It is important to note that the Indian government, along with civil society organizations, is committed to addressing the issue of child involvement in armed conflicts. Protecting and rehabilitating children affected by the Naxalite conflict should be a priority.

    Hence, it is essential to adopt a multi-faceted approach to address this complex issue effectively:

    1. Protection and Rescue Operations:

    Security forces must prioritize the protection and rescue of children trapped in conflict zones. Dedicated efforts should be made to provide them with safe havens, medical support, and psychological counselling.

    2. Strengthening Education Systems:

    Education is a powerful tool for transforming lives. By investing in the development of educational infrastructure, training teachers, and providing quality education in conflict-affected areas, we can help break the cycle of violence and offer children a pathway to a brighter future.

    3. Socio-Economic Empowerment:

    To prevent the recruitment of children, there is a need for comprehensive socio-economic development programs that address poverty, inequality, and unemployment. By providing viable livelihood options to families, we can create an environment where children are less susceptible to manipulation.

    4. Rehabilitation and Reintegration:

    Children who have been involved with Naxalites require specialized care and support to reintegrate into society. Rehabilitation programs should focus on providing education, vocational training, and psychological counselling to help them rebuild their lives and contribute positively to their communities.

    5. Legal Framework:

    India must enact and enforce domestic legislation to ensure that child recruitment is criminalized and punishable under national law. This includes prosecuting individuals or groups involved in the recruitment and use of child soldiers.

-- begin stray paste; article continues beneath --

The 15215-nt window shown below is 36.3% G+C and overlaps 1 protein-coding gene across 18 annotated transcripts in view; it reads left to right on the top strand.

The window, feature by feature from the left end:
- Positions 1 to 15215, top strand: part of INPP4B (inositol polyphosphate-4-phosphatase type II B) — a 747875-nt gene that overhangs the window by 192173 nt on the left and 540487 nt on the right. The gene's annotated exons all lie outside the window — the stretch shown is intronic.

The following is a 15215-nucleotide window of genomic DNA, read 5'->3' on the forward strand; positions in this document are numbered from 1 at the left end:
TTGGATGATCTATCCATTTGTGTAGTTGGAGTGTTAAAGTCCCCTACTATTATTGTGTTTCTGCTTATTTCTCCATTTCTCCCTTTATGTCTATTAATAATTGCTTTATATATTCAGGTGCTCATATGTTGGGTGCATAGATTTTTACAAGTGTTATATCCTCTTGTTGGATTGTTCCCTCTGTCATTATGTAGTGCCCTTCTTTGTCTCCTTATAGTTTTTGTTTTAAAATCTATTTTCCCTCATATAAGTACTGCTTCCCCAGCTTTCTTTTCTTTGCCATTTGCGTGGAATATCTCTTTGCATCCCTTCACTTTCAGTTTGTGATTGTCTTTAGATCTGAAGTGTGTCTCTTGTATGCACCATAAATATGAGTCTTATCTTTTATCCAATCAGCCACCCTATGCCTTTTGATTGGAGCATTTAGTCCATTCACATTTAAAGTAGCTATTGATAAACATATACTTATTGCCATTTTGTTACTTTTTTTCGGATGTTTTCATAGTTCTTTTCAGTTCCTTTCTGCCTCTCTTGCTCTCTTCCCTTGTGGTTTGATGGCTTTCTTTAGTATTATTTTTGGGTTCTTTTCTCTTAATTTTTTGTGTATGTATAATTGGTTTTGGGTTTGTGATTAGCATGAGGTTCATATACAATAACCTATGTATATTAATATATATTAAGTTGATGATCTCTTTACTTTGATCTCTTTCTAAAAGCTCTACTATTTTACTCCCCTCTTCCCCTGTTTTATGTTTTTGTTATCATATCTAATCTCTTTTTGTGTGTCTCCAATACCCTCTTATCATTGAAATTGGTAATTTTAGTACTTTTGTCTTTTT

6. Data Collection and Reporting:

    India is encouraged to collect and maintain data on the recruitment and use of child soldiers, as well as the measures taken to prevent and address such situations. Regular reporting to relevant international bodies, such as the United Nations Committee on the Rights of the Child, is also expected.


    1. 2017 has been a nightmare year for children in war zones: UNICEF report, 
    2. Syrian children flee their homes in the town of Beit Sawa in Syria’s besieged eastern Ghouta region. Photograph: Abdulmonam Eassa/AFP/Getty Images
    3. United Nations, International Day of Innocent Children Victims of Aggression. [online] United Nations. Available at: [Accessed 31 May 2023].
    4. Goal Targets 16.2 : End abuse, exploitation, trafficking and all forms of violence against and torture of children,
    5. Drolia, R. (2021). Kids snatched at 15 comprise 70% of Naxal cadre: Survey. The Times of India. [online] 29 Sep. Available at: [Accessed 31 May 2023].
    6. Shrivastava, A. (2017). A shocking surge. [online] India Today. Available at: [Accessed 31 May 2023].
    7. Khalid Shah (2015). Observer Research Foundation. [online] ORF. Available at:
    8. Fayyaz, A.A. (2021). IN Exclusive: The ‘child soldiers’ of Kashmir. [online] Indianarrative. Available at: [Accessed 31 May 2023].
    9. Conflict And Child Soldiers Manipur Case, 
    10. Indian Defence Review. (n.d.). The Child Guerrillas of the Northeast – I. [online] Available at: [Accessed 31 May 2023].
    11. N Brajakanta (2013). Child Soldiers Combatants by N Brajakanta. [online] Available at: [Accessed 31 May 2023].
    12. The report, prepared following consultations and covering the period from January to December 2021, is submitted pursuant to Security Council resolution 2427 (2018)., 
    13. The Juvenile Justice (Care and Protection of Children) Act, 2015, Ministry of Law and Justice,
    14. The Right of Children to Free and Compulsory Education Act, 2009, 
    15. Optional Protocol on the Involvement of Children in Armed Conflict,,below%20the%20age%20of%2018.